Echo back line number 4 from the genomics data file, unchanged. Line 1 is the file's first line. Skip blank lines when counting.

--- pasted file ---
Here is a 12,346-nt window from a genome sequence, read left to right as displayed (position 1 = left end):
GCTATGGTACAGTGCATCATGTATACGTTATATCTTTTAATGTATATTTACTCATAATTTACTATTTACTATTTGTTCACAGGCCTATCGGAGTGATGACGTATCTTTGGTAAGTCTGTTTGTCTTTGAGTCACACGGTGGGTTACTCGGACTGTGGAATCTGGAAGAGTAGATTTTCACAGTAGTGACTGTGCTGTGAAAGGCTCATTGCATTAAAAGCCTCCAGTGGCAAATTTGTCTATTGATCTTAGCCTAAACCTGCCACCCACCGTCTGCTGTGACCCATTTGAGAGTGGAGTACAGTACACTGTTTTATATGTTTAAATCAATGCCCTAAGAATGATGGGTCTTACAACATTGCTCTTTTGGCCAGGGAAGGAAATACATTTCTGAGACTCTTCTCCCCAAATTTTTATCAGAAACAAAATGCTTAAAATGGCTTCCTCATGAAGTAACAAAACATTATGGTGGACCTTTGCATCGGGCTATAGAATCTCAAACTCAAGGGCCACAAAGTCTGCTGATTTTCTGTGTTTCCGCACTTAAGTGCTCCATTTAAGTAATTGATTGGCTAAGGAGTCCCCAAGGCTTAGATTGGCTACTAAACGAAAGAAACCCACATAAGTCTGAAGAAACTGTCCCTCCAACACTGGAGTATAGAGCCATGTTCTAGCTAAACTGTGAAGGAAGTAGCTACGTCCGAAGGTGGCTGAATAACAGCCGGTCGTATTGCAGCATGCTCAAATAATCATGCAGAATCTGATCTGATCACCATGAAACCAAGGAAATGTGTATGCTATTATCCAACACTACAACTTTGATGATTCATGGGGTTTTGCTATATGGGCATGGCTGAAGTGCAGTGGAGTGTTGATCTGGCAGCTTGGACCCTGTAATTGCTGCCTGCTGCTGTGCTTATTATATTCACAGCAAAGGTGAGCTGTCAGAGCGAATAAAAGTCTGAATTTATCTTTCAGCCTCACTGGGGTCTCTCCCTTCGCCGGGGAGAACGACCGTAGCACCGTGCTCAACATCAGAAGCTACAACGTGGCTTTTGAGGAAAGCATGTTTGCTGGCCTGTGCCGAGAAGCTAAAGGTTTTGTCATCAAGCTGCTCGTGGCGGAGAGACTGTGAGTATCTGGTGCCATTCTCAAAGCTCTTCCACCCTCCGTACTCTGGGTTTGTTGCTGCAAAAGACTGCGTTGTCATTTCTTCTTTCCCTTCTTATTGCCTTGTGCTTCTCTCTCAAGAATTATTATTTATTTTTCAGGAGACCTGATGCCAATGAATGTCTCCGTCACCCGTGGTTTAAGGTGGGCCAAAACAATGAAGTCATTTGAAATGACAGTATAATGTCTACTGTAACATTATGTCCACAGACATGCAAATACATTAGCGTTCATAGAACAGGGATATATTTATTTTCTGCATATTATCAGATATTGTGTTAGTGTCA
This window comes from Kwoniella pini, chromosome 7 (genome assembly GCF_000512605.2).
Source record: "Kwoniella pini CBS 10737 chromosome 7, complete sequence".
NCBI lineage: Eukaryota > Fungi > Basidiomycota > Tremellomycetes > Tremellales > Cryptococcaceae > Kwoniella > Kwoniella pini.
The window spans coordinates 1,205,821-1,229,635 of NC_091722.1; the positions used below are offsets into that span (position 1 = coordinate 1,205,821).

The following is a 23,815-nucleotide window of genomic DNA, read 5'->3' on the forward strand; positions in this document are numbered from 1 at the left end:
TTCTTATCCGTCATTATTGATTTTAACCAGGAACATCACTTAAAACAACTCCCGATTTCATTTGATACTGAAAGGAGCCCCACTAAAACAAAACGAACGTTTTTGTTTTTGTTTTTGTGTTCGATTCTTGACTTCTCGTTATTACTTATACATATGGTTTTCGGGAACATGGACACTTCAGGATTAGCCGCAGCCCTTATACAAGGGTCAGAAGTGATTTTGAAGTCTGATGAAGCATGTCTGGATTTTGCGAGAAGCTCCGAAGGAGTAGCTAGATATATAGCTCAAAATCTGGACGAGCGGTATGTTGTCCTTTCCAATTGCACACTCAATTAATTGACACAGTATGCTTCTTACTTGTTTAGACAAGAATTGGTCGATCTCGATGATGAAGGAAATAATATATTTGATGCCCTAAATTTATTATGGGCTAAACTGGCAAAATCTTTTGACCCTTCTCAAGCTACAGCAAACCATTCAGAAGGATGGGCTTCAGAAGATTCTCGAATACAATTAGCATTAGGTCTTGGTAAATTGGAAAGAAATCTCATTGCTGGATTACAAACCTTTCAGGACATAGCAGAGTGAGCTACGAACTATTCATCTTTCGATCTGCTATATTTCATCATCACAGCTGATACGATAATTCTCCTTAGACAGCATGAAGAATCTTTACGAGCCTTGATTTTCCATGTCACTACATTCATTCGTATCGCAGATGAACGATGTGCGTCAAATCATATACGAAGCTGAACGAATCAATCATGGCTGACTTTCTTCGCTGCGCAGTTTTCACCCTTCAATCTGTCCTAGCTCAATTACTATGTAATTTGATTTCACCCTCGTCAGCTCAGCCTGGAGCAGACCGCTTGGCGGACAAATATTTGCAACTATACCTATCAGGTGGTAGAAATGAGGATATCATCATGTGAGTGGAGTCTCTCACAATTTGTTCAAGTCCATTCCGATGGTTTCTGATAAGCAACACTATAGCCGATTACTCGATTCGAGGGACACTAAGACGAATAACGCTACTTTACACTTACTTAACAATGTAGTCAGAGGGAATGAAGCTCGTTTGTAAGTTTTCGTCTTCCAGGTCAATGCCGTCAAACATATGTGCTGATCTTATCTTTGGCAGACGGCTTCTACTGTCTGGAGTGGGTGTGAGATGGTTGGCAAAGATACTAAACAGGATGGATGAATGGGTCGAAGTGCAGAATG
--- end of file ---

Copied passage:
Source record: "Kwoniella pini CBS 10737 chromosome 7, complete sequence".